2. The government has made Bitcoin illegal and prosecuted developers for their risks;
  3. Risk of fatal software errors;
  4. Risk of theft of the exchange;
  5. Risk of 51% attack by miners;
  6. Risk of miners falling into a vicious circle after halving;
  7. Hard fork risk

From the perspective of efficient market hypothesis and risk-return theory, all these risks should be included in the price data. But these risks are not in the data. According to the effective market hypothesis and the risk-return formula in the chart, a 1% risk should give a 5.5% + 6.2% * 1% = 5.6% return. The data shows that in the past 11 years, 1% bitcoin + 99% cash has returned 8%.

The market seems to overestimate these risks, and Bitcoin is indeed a huge investment opportunity, which fits the S2F model.

V. Derivatives Market

Regarding the future of the market, let's see what the derivatives market thinks.

The options market does not believe that the price of Bitcoin will rise when or after the next halving:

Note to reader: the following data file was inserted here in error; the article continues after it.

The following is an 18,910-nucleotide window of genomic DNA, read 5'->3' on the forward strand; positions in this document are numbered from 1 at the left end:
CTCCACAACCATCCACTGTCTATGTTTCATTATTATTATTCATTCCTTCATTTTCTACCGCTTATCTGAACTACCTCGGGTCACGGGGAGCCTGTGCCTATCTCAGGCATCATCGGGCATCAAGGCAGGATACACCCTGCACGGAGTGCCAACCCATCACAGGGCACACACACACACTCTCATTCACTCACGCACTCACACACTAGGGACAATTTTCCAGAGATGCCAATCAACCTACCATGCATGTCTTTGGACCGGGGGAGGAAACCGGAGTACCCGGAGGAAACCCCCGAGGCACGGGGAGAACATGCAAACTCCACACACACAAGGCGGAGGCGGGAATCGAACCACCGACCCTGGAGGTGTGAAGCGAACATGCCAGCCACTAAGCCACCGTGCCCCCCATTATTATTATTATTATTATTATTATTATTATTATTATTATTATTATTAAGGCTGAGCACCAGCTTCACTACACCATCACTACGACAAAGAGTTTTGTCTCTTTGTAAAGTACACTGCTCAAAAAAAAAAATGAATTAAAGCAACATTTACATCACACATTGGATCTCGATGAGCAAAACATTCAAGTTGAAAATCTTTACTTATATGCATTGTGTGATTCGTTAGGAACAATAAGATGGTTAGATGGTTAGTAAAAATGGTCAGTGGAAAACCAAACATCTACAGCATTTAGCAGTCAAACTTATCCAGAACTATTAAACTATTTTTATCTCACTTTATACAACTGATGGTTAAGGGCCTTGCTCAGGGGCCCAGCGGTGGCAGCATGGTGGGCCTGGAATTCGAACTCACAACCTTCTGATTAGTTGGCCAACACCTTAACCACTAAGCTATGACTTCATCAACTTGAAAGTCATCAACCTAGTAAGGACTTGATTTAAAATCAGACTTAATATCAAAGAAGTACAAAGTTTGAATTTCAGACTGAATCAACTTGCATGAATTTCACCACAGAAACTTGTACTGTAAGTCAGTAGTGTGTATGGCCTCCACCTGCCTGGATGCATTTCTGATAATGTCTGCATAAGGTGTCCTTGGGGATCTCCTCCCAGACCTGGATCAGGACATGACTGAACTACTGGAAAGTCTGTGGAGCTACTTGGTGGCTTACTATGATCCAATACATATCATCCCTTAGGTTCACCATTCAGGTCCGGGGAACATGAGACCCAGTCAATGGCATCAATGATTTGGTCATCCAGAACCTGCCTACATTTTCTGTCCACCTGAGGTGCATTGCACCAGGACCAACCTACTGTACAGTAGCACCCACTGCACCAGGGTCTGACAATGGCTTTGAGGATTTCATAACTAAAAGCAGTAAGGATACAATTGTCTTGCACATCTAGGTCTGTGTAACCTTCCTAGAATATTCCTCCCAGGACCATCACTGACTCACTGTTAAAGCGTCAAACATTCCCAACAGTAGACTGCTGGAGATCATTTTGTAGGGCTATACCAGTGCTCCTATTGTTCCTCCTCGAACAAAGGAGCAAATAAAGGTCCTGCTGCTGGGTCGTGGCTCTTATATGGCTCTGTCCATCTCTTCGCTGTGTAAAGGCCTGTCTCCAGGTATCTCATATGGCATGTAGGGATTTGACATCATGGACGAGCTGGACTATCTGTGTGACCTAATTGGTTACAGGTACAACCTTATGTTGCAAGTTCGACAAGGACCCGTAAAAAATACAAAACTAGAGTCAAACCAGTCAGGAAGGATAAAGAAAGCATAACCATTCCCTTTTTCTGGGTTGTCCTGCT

The futures market is also the same: the price will rise slightly in the future, but there will be no sharp increase when halving or after halving, which means that no special situation will occur when halving:



This is interesting because the S2F model predicts that prices will be much higher after halving. So how do we explain this?

I think the simple answer is that the market is currently overestimating future risks, just as it has been overestimating risks over the past 11 years. An effective bitcoin market not only underestimates the basic value of scarcity (S2F model), but also overestimates all of these risks:


  1. 42% of investors consider bitcoin futures to be the biggest risk (whale and large organizations manipulate bitcoin prices);
  2. 16% are still worried that mining companies will surrender after halving;
  3. 15% are worried about the selling pressure from scam projects;
  4. According to my discussions with institutional investors, their biggest concern is that the government has made Bitcoin illegal.
  5. Another risk often mentioned by institutional investors is "the next bitcoin", a new (government / central bank-backed) currency that will replace bitcoin;

Please note that without these risks, the value of Bitcoin will be much higher than it currently is and may fit the S2F model.